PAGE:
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Python-interface C++ library for variational Bayesian phylogenetics
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We are building a Python-interface C++ library for phylogenetic variational inference so that you can express interesting parts of your phylogenetic model in Python/TensorFlow/PyTorch/etc and let libsbn handle the tree structure and likelihood computations for you.


  • If you are on linux, install gcc >= 8, which is standard in Debian Buster and Ubuntu 18.04
  • If you are on OS X, use a recent version of Xcode and install command line tools

Then, install the hmc-clock branch of BEAGLE. This will require a from-source installation, as in their docs, but you have to do a full git clone (no --depth=1). You can see a full installation procedure by taking a look at the conda-beagle Dockerfile.

To install additional dependencies, use the associated conda environment file:

conda env create -f environment.yml
conda activate libsbn

If you want to specify your compiler manually, set the CC and CXX shell variables to your desired compiler command.

The notebooks require R, IRKernel, rpy2 >=3.1.0, and some R packages such as ggplot and cowplot. Do not install R via conda. Doing so will install the conda compiler toolchain, this will mess up our compilation.


For your first build, do

  • git submodule update
  • scons
  • Respond to interactive prompts about where hmc-clock BEAGLE is installed
  • conda activate libsbn
  • make

After these steps make will build, run tests, and install the Python packages, and this should be the only command you need to run after modifying the code.

The build process will modify the conda environment to point [DY]LD_LIBRARY_PATH to where BEAGLE is installed. If you get an error about missing BEAGLE, just conda activate libsbn again and you should be good. If you want to modify your desired BEAGLE installation location, do unset BEAGLE_PREFIX and start the steps above again starting at scons.

  • (Optional) If you modify the lexer and parser, call make bison. This assumes that you have installed Bison > 3.4 (conda install -c conda-forge bison).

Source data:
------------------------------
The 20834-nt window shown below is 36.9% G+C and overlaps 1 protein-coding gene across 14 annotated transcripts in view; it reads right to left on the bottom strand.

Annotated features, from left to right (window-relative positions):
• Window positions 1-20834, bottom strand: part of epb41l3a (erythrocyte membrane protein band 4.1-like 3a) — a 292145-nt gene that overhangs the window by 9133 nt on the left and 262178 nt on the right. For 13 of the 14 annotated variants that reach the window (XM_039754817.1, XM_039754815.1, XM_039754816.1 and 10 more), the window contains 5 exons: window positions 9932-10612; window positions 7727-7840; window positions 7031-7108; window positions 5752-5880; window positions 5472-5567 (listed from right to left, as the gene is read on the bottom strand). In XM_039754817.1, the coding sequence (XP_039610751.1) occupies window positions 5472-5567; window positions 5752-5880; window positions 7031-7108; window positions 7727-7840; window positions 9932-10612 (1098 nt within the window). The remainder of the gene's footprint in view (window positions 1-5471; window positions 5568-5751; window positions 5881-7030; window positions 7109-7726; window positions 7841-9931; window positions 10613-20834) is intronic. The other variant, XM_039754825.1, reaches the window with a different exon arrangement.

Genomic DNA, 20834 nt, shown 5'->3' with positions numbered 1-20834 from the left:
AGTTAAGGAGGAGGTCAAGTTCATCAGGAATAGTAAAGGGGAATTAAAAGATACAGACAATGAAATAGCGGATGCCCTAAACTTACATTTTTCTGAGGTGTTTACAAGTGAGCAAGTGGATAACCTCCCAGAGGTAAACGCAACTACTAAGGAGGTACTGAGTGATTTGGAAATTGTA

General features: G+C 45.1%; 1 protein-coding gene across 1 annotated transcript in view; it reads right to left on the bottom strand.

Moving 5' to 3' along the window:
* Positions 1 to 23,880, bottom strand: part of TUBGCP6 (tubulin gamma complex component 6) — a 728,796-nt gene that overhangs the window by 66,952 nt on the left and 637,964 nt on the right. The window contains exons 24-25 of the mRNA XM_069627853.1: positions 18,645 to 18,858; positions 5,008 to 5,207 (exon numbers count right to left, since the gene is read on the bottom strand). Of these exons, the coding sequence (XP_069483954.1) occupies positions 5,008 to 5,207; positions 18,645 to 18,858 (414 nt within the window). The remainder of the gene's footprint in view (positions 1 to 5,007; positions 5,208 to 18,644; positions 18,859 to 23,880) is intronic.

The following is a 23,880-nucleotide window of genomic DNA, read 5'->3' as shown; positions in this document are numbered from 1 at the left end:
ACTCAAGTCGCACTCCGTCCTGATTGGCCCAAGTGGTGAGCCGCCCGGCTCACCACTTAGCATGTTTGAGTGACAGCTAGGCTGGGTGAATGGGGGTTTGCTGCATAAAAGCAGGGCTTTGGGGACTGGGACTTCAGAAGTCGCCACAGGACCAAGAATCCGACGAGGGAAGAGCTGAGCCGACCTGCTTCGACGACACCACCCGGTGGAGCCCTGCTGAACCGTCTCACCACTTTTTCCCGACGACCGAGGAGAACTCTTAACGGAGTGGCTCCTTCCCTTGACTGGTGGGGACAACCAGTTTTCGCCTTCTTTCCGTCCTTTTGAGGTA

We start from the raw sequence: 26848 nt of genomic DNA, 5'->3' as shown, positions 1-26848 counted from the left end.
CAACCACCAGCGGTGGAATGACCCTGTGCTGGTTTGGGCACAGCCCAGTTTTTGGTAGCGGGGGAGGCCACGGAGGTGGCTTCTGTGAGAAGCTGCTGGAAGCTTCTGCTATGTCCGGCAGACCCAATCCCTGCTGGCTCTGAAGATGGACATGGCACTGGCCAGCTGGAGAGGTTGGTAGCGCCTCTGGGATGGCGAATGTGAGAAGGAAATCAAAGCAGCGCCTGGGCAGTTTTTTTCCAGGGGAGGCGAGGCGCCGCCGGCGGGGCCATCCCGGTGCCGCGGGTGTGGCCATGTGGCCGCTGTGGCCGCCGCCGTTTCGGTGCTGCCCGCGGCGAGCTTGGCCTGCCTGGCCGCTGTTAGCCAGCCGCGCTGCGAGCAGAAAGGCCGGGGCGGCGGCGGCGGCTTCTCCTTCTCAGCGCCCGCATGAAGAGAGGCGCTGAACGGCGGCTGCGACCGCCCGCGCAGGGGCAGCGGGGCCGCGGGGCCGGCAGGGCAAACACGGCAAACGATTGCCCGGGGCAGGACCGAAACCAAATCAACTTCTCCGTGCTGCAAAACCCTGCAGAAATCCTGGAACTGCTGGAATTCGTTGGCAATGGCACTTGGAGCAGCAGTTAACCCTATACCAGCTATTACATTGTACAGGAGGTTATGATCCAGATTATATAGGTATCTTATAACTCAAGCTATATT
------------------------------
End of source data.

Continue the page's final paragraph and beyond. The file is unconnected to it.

• (Optional) If you modify the test preparation scripts, call make prep. This assumes that you have installed ete3 (conda install -c etetoolkit ete3).


The following two papers will explain what this repository is about:

Our documentation consists of:


libsbn is written in C++17.

The associated Python module, vip, is targeting Python 3.6.


We want the code to be:

  1. correct, so we write tests
  2. efficient in an algorithmic sense, so we consider algorithms carefully
  3. clear to read and understand, so we write code with readers in mind and use code standards
  4. fast, so we do profiling to find and eliminate bottlenecks
  5. robust, so we use immutable data structures and safe C++ practices
  6. simple and beautiful, so we keep the code as minimal and DRY as we can without letting it get convoluted or over-technical

Also let's:

  • Prefer a functional style: returning variables versus modifying them in place. Because of return value optimization, this doesn't have a performance penalty.
  • RAII. No new.
  • Classic/raw pointers are used as non-owning references only.
  • Prefer variable names and simple coding practices to code comments. If that means having long identifier names, that's fine! If you can't make the code use and operation inherently obvious, please write documentation.
  • TODO comments don't get merged into master. Rather, make an issue on GitHub.
  • Always use curly braces for the body of conditionals and loops, even if they are one line.

The C++ core guidelines are the authority for how to write C++, and we will follow them. More generally, we use clang-tidy to check our code according to the .clang-tidy file in the root of the repo. For issues not covered by these guidelines (especially naming conventions), we will use the Google C++ Style Guide.

There are certainly violations of these guidelines in the code, so fix them when you see them!


C++ gets formatted using clang-format, and Python gets formatted using Black and docformatter. See the Makefile for the invocations.


Add a test for every new feature.

Git flow

  • Code changes start by raising an issue proposing the changes, which often leads to a discussion
  • Make a branch associated with the issue named with the issue number and a description, such as 4-efficiency-improvements for a branch associated with issue #4 about efficiency improvements
  • If you have another branch to push for the same issue (perhaps a fresh, alternate start), you can just name them consecutively 4-1-blah, 4-2-etc, and so on
  • Push code to that branch
  • Once the code is ready to merge, open a pull request
  • Code review on GitHub
  • Squash and merge, closing the issue via the squash and merge commit message
  • Delete branch


  • Erick Matsen (@matsen): implementation, design, janitorial duties
  • Mathieu Fourment (@4ment): implementation of substitution models and BEAGLE likelihoods/gradients, design
  • Seong-Hwan Jun (@junseonghwan): implementation of SBN gradients, design
  • Cheng Zhang (@zcrabbit): concept, design, algorithms
  • Christiaan Swanepoel (@christiaanjs): design
  • Matthew Karcher (@mdkarcher): SBN expertise
  • Xiang Ji (@xji3): gradient expertise
  • Marc Suchard (@msuchard): gradient expertise


If you are citing this library, please cite the NeurIPS and ICLR papers listed above. We require BEAGLE, so please also cite these papers:


  • Jaime Huerta-Cepas: several tree traversal functions are copied from ete3
  • Thomas Junier: parts of the parser are copied from newick_utils
  • The parser driver is derived from the Bison C++ example

In addition to the packages mentioned above we also employ:

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